“The history of Mexico,” says a well-known analyst, “is first and foremost the history of personalized power -of the concentration of all the levers of power and resources- in the hands of a leader standing above society, of a succession of leaders and their regimes. Breaking away from the post-PRI era required a leader who could act as a battering ram to destroy the old order. That person had to be an outstanding and charismatic politician with the courage to break with the past and force the political class and state authorities to leave the past behind. That person needed a strong personality and the ability to lead. However, to introduce a system based on political rivalry and competition requires quite a different kind of leader, one prepared to ’abdicate the throne’ and transfer at least some executive power to other institutions.”
Even when a new society and new institutions began to emerge –continues the author-, the government played by the old rules. If the fundamental principle of democratic elections is that “the rules are clear, but the results uncertain,” the elite was determined that the rules should be uncertain and a result favorable to itself guaranteed. Rather than make provisions for an alternative regime and rotation, the elite stressed continuity. Samuel Huntington’s observation that two election cycles are sufficient for a country to become democratic proved not to apply to Mexico, where regular elections provided a smokescreen for backsliding from political liberalization.
Society was too inexperienced to develop independently into a civil society. The new occupants of the presidency had come to power on a wave of democratic enthusiasm, but not only had they no intention of promoting the development of civil rights and liberties, they systematically obstructed the process, turning their backs on the democratic forces that had helped their rise to power.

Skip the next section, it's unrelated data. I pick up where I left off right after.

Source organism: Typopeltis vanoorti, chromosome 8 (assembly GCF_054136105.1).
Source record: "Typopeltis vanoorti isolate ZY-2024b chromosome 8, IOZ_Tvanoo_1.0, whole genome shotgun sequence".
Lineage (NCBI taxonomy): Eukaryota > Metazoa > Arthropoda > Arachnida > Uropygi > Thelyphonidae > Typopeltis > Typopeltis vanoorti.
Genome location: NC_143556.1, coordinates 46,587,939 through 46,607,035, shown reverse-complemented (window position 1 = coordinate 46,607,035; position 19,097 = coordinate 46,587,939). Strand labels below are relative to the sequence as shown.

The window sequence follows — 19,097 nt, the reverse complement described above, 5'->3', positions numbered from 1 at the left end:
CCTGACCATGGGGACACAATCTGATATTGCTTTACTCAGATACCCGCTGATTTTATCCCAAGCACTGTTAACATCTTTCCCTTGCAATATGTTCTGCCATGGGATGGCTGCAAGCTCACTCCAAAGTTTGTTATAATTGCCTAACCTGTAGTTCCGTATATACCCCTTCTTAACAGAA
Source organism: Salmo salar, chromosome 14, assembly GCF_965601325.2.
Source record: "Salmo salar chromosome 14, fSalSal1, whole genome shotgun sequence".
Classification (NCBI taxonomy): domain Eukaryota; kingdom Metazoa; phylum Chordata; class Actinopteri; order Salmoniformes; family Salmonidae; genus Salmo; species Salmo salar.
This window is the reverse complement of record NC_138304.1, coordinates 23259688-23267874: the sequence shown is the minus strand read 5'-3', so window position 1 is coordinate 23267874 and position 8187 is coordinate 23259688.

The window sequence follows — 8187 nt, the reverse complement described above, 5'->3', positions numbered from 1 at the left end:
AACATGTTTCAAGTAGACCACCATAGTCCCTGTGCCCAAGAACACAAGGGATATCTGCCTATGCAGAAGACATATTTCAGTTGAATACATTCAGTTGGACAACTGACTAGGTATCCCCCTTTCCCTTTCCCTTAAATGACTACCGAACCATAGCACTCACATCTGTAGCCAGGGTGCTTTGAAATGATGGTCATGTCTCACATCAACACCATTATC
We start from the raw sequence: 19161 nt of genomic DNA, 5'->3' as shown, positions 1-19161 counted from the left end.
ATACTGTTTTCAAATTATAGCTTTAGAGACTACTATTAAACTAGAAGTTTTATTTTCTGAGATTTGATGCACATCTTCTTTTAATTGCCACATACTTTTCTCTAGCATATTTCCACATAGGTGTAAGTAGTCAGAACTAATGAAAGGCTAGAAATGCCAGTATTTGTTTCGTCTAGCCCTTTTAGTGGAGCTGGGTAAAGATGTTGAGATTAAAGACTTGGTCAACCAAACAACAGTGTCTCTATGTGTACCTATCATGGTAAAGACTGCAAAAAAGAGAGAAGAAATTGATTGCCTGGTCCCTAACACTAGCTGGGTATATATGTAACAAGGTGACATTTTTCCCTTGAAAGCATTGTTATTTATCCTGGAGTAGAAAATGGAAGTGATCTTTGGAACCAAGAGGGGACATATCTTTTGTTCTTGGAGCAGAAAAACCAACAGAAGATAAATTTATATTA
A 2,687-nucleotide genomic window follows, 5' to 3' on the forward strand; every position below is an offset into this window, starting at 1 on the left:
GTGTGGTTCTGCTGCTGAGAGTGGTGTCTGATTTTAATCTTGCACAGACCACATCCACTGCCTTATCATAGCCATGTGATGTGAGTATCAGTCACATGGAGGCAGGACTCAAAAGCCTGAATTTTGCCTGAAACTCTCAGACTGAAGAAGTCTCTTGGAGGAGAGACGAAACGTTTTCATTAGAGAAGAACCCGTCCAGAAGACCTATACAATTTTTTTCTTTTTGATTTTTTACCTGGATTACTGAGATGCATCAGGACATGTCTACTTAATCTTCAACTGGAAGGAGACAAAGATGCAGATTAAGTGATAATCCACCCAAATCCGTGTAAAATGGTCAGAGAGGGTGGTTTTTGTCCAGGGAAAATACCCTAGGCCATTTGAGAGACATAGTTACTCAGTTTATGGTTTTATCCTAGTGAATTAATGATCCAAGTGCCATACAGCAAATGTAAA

The technocrats supposed that introducing a capitalist economy would be enough, and they ignored the need for new institutions and the crucial importance of subordinating the state to the rule of law. As a result, they reconfirmed Adam Przeworski’s conclusion that without stable liberal institutions, a sustainable liberal economy is impossible. Indeed, in the absence of viable independent institutions and the rule of law, economic reforms can become a destabilizing factor that pushes the ruling class toward authoritarianism in order to defend its interests and its property.
Could this leader and this elite, given their origins and ignorance of anything other than the old political system, have behaved differently? The reforming governments did not foresee the consequences of their endeavor, but all reformers start by shaking the foundations of the status quo without knowing where their actions will lead. If they could see into the future, no doubt any would have second thoughts.
In truth, all Western leaders made a double mistake, first, by relying on the local reformers and believing that they would guarantee a successful transition, and, second, by emphasizing the economy and neglecting the role of political reform.
Mexico’s present or future? Or is it its recent past? The analysis is revealing and looks impeccable. However, none of it is about Mexico, even if it appears to have been written recently by an expert well versed in its reality. In fact, the author, Lila Shevtsova, is talking about the failed transition in her own country, Russia, in a book about the first two decades of post-Soviet Russia (“Lost in Transition). All I did was pick a few fragments and replace Mexico where it said Russia (or Kremlin) and “a leader” or president, where the author wrote the name of one of Russia’s presidents.
What’s remarkable is that the similarities, but also the differences, of a process of profound political and economic change as that that has characterized both societies, reflects the complexity of the challenge that the reformers undertook in each nation without really understanding the difficulties which would have to be faced down the road and, particularly, the forces they were unleashing.
It’s clear that both nations had to break away with the past because the status quo ante proved unviable and unsustainable. Neither the USSR nor Mexico launched their process of reform on ideological grounds; rather, they did so due to the paralysis and series of crises that each had experienced. The result was, as the title of the book says, a lost transition that, while having advanced, did not reach the promised port of landing. The new status quo has proven uncertain and remains far removed from a liberal and competitive economy, characterized by development, stability and democracy.
* Luis Rubio is chairman of the Mexican Council on Foreign Relations and of México Evalúa-CIDAC. A Spanish version of this Op-Ed appeared first in Reforma’s newspaper print edition.